I’m reluctant to be too happy with any novel of this era of American history that takes as its subject a minority group. But so far, La Farge is impressing me. The account of the dancing and singing—a festival with some elaborate unspoken rules—is very convincing, and the characters seem more than the flat caricatures I endured at the hands of Julia Peterkin. Laughing Boy in particular seems the perfect adolescent, oblivious to more than he ought to be, but totally obsessed with a few minute details (particularly the facial expressions and body language of a girl he either hates or loves…and probably both). The conversations he has with his fellow Indians are certainly in a particular style—they don’t talk like Harvard grads—but the style seems to have a music of its own. They think real thoughts, and can express themselves very capably…the limitations of dialect I suffered in the previous novel don’t seem present here.
Even the encounter with white Americans plays well—the native boys know just enough English to be able to take advantage of the men. Laughing Boy’s no cheat—he’s selling them a real, native-made belt that has intrinsic monetary value. But he sees nothing wrong with getting an edge on the man he bargains with…unbeknownst to the white tourists, their conversation in English about how high they’re willing to pay is transparent enough to Laughing Boy that he squeezes every dime out of them that’s possible. It was nice: an encounter that could easily have made the Navajo seem like either naive children or scheming thieves is handled in a way that makes them merely equals to these white men who have come to the reservation. Not equals in every sense, but in the only sense that matters in a good haggling session—both of them know they’d rather have what the other man has (money, or a belt), and both of them use the best posturing they can to maximize the deal from their perspective. This time a Navajo wins, but there’s no guarantee he’ll be that fortunate next time, especially if the tourist catches on.
So I like that about this book—I like Laughing Boy, and while the other characters are pretty thin so far (other than the girl with the bewitching eyes and the eerily serene demeanor), it’s very early yet, and I’m not feeling anxious. I don’t know what the book is setting out to do, though. It feels a bit like a book for 8th graders, whose point, by the end, is to show them that Navajo kids grow up about the same as them, other than some funny dancing and drumming that’s kind of cool if you think about it. I don’t mind that message at all—it’s a pretty good message, all things considered, and Lord knows the 1930s needed to hear it a bit more clearly. But it doesn’t quite feel ground-breaking enough for a Pulitzer award winner. I want to come away with an insight for me in 2010, and not merely glad to see there was enough of an insight for a racist-only-because-ignorant middle-class American in 1930. We’ll see if it’s there.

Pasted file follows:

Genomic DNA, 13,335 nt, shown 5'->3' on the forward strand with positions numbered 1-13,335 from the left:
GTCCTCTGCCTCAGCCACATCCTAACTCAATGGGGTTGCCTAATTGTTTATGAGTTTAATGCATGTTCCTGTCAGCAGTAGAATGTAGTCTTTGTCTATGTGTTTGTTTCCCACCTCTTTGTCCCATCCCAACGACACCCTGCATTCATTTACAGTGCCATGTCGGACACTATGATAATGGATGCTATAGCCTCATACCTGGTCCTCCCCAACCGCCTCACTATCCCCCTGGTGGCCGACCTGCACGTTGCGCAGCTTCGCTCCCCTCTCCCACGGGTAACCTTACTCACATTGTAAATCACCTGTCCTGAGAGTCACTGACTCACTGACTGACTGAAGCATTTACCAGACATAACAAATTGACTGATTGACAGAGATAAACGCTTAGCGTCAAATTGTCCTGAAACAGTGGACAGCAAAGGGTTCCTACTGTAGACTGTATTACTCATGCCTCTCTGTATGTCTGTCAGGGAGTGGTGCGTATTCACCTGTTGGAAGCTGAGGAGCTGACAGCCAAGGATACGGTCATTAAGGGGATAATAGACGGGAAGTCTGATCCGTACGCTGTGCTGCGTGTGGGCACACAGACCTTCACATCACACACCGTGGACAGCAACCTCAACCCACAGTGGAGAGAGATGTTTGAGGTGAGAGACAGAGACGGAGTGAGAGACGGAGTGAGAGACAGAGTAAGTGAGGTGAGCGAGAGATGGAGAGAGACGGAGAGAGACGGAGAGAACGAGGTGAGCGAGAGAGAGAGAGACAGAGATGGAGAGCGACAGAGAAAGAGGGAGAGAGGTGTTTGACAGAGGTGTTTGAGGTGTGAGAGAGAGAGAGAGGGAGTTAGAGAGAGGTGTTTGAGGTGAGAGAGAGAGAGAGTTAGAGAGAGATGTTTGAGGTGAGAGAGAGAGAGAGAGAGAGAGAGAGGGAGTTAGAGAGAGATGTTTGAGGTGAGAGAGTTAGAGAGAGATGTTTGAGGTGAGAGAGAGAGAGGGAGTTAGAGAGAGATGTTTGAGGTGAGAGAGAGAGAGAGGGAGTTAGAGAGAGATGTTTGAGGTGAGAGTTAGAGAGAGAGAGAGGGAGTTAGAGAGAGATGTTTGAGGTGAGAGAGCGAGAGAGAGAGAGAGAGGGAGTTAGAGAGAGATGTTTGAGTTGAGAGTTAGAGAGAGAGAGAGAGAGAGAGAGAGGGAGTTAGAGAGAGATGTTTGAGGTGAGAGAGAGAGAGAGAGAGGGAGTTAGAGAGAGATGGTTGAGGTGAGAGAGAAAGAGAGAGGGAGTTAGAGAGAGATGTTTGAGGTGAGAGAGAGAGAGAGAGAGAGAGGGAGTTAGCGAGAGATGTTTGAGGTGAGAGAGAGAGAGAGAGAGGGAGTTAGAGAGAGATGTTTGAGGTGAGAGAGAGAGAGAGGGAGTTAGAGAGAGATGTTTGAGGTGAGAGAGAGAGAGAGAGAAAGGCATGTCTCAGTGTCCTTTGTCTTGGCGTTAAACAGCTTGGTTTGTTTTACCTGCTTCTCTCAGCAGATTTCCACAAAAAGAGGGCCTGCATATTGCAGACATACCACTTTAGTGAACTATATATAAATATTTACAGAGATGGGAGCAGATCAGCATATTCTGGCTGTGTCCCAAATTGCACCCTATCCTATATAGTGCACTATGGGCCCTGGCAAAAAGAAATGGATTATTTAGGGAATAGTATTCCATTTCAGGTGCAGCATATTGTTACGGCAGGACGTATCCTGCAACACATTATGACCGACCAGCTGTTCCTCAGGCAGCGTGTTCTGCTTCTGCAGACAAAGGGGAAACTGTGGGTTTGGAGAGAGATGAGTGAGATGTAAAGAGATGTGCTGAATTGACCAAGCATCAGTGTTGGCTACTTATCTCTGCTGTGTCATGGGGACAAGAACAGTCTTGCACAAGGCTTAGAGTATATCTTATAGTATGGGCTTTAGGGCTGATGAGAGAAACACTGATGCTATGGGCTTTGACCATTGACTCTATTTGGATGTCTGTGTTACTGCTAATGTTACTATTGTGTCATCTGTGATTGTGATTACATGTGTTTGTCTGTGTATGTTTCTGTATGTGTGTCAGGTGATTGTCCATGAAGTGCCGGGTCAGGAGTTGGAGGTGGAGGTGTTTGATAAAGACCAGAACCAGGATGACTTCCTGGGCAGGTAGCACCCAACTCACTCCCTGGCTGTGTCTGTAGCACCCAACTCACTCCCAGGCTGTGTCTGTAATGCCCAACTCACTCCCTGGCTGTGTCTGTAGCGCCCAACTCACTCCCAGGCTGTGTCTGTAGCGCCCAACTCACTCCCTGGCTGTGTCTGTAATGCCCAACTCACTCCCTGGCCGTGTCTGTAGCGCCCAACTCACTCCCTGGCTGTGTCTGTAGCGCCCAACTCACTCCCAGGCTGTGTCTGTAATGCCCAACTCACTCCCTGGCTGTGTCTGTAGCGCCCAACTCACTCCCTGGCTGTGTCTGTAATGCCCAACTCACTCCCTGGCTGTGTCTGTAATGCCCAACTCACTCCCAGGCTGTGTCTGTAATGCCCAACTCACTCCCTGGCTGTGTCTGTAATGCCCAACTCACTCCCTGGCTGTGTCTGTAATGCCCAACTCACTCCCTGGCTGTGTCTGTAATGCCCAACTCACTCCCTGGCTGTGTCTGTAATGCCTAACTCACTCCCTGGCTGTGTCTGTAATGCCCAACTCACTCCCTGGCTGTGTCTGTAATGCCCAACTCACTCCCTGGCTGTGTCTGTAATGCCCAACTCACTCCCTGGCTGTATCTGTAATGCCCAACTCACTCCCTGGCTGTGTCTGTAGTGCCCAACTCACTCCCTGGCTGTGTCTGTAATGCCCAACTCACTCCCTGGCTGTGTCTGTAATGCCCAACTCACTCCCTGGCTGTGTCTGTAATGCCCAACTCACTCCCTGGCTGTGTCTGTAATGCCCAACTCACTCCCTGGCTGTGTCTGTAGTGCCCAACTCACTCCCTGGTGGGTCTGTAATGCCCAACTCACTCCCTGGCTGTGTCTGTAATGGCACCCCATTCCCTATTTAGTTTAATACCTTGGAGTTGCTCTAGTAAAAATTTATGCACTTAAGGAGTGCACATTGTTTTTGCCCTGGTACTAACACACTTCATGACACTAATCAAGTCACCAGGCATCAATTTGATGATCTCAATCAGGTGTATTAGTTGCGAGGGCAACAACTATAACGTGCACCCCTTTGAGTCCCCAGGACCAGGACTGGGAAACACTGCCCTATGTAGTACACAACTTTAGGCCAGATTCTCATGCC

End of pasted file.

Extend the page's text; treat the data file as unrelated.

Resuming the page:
In the back of my head, I’m thinking of the Dawes Act, the Carlisle Indian School, the legacy of Wounded Knee, and the fact that, though he doesn’t know it, Laughing Boy is only a few years from the Indian New Deal that will restore recognition to his people as a sovereign nation. I don’t know if La Farge is, though. He doesn’t have to be, as long as we’re going somewhere else. I just want to go somewhere.
On an entirely separate note (but related to “going somewhere”), in my non-Pulitzer reading right now, I’m tackling Italo Calvino’s If, on a winter’s night, a traveler. What a bizarre book…a novel with (so far) at least five beginnings and no endings seem likely to ever come in sight. I feel like I’m on a novel roulette wheel that they won’t stop spinning. Maybe the contrast of Calvino’s intricately structured novel with this sweet but very plain-spoken book by La Farge is what makes me a little edgy about where we’re headed. Or maybe I’m over-analyzing a bit too much.